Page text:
My ideas tend to come to me when I’m by myself and my mind is wandering, sometimes when I’m in bed or doing the washing up. I’ve always been good at coming up with ‘what ifs’, and I see where my imagination takes me.
I don’t often get ideas from real-life happenings, but my novella, Just Desserts, is based on a story a friend of mine told me about how she and her husband got together – I did ask her permission before using it!
Are you a plotter or do you go with the flow, as a pantser?
I’m a plotter. With my debut novel, The Green Hills of Home, I went with the flow and it was a NIGHTMARE. Editing took so long and was really stressful. Now I make a detailed plot line and character sheets before I write anything else.
Can you give novice writers some tips (do’s/don’ts)?
Read as much as you can, and as widely as you can, then just start writing and carry on, trying out different styles until you find your voice and what suits you. Don’t try to force yourself to write in a way that doesn’t feel natural.
What are your futureplans as an author?
As my children get older (my youngest is 11 now), I’m able to devote more time to writing, so my aim is to publish a book a year so my readers have plenty of Happy Ever Afters to enjoy!
Last, but not least : Can you give my readers one teaser from your book, which is featured here on my blog, please?
‘She was putting the letters back in the bag when another unopened envelope caught her eye. She pulled it out and saw her name written on the front. Cack-handedly tearing it open, she drew out a single sheet of paper covered with her sister’s unmistakable scrawl.
‘Dear Sophie, Thank you for taking the time to read this. I thought it better to write because I know I won’t be able to find the words in person, and I wasn’t certain how you’d react to seeing me. It’s been a long time I know, and I’m sure you’re still angry with me for the way I’ve acted in the past. I treated you and Mum and Dad very badly, and for that, I’m very sorry. I was selfish, and I know I hurt you all, but I have changed, and I want to try to make amends if you’ll let me. We’re the only family either of us has, except for someone I’m dying to introduce you to: I have a daughter, Alana. She’s 7 months old. I understand if you don’t want anything to do with me, but there’s nothing more important than family and I so want you to be a part of my and Alana’s life. Please get in touch. Love Natasha’.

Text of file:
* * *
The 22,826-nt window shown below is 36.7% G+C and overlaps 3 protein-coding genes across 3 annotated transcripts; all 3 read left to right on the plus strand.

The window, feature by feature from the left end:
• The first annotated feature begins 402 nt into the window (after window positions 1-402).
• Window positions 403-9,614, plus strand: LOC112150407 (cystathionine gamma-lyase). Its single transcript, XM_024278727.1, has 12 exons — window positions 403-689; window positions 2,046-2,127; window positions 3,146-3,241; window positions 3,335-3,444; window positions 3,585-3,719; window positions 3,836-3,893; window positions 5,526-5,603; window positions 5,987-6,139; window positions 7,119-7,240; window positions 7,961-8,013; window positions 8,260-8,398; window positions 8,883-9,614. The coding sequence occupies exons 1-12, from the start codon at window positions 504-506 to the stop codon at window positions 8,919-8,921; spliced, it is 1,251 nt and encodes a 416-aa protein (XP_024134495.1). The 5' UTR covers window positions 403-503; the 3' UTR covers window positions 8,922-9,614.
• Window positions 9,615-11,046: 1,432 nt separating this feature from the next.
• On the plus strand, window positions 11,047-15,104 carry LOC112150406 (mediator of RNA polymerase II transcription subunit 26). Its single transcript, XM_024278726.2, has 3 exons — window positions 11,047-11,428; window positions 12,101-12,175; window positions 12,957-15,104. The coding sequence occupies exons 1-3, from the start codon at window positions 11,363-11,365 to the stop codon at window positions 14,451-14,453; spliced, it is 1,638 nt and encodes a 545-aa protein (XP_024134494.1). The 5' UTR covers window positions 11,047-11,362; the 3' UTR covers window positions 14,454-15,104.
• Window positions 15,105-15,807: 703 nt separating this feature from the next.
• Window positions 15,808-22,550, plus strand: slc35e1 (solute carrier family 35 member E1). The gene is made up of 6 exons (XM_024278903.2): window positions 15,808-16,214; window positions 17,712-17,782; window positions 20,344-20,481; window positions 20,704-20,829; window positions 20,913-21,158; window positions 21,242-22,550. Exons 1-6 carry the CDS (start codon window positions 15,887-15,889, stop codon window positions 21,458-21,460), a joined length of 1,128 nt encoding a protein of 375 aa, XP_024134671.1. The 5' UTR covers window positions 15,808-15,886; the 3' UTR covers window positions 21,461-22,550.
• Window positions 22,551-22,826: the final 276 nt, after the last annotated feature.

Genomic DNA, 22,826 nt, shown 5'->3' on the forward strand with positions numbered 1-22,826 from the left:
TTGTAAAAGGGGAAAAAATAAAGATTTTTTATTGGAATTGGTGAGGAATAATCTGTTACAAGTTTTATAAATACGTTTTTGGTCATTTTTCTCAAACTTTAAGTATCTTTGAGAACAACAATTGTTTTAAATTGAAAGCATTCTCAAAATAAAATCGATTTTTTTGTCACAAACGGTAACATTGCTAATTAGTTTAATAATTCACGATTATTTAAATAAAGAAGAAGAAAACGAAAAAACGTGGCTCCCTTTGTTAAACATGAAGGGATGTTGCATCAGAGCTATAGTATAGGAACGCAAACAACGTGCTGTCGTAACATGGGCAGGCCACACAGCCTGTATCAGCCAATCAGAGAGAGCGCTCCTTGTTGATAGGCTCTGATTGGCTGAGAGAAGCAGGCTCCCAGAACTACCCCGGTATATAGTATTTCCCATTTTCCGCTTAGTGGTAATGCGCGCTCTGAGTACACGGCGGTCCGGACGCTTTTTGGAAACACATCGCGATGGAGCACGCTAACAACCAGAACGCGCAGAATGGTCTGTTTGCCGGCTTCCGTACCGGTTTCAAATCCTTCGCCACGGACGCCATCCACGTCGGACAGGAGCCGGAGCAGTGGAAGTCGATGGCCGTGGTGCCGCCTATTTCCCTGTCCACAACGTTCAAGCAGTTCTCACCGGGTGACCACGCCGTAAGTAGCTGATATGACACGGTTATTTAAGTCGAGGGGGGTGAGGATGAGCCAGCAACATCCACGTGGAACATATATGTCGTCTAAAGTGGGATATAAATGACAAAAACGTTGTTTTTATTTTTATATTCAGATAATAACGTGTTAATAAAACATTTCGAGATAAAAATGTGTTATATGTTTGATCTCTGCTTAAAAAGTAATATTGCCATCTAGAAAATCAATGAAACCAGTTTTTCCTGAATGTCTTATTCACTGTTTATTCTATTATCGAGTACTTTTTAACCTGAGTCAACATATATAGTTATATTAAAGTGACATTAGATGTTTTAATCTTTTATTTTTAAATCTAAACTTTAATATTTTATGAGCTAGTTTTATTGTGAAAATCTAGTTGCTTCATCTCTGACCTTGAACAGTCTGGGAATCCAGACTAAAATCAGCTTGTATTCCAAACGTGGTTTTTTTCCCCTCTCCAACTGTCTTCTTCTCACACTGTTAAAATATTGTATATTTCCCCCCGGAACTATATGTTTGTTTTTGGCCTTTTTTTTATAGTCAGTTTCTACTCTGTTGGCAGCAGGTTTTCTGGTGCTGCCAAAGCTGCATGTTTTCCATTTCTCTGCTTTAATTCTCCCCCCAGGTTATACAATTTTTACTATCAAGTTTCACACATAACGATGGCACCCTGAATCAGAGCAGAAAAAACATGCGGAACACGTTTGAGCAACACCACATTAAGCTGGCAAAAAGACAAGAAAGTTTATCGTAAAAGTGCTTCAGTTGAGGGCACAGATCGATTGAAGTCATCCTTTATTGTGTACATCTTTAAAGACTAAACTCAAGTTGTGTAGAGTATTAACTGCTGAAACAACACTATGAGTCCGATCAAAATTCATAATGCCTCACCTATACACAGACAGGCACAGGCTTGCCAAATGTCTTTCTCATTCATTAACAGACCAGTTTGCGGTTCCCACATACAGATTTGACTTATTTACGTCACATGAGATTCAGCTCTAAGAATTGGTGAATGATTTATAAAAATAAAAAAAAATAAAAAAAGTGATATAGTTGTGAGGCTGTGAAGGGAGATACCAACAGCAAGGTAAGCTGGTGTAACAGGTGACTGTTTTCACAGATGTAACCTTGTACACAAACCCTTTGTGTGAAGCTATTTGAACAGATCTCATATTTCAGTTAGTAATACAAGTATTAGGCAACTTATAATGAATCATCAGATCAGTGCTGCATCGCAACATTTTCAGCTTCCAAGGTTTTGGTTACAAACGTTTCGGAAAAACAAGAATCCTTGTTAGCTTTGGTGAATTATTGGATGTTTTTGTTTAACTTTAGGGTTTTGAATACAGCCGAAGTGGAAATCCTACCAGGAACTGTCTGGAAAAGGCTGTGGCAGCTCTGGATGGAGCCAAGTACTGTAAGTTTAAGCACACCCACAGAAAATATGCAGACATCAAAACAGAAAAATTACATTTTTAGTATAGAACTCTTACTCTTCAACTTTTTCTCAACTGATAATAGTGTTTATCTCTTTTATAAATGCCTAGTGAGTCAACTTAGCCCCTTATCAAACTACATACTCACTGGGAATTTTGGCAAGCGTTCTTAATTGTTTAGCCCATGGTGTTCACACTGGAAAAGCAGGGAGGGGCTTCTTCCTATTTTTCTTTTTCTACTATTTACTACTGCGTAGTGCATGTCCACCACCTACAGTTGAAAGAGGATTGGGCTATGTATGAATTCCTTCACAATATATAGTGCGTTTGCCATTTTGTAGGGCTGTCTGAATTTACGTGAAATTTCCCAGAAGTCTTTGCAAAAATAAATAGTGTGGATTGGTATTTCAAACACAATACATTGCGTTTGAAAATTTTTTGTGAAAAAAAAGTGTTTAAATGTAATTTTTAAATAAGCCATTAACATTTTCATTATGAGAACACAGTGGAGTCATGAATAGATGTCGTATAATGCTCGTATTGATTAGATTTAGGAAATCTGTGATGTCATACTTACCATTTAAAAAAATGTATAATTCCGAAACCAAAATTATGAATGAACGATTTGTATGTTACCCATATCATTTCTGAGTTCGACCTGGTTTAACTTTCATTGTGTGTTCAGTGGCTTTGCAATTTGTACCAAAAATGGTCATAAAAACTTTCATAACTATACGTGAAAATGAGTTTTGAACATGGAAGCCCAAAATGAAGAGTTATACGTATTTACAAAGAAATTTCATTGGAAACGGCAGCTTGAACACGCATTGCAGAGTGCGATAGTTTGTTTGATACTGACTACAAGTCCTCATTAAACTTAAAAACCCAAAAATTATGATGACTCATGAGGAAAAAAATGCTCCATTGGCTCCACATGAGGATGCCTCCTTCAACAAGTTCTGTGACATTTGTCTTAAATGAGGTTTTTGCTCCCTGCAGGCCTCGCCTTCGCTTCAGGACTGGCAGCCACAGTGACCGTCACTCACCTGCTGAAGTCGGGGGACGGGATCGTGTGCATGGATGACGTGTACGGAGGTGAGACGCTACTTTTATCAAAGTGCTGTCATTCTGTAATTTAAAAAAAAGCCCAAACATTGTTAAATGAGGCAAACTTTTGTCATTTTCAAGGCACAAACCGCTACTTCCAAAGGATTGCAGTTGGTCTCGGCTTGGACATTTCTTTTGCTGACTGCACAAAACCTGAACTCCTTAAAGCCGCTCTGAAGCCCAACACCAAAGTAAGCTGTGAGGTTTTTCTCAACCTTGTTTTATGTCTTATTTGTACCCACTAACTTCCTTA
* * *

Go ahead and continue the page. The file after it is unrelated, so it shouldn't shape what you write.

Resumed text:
A mobile number was written on the bottom of the page.
Natasha must have been travelling to deliver the letter; the hospital had said she was driving out of Brighton, Sophie realised. She’d been on her way to Sophie’s flat to try to make amends. If only she’d completed her journey, if only they’d had the chance to reconcile, put the past behind them, and become proper sisters again.
Sophie somehow got up while still holding the sleeping baby and packed up the bits she’d pulled out from the bags. She stood up straight, trying to instil within herself the self-assurance she wasn’t feeling at that moment and allowed herself one long, final survey of the sea. “I’ll always look after her Natasha. I promise,” she said out loud, “I’ll take care of your daughter.”’
Isn’t that a great reason to pick up this book and to find out more?!
Thanks once again for this lovely interview, Emma Bennet.
The Magic of Wor(l)ds
P.S. Are you an author (or publisher) who also wants a FREE interview like this? You can always contact me via e-mail!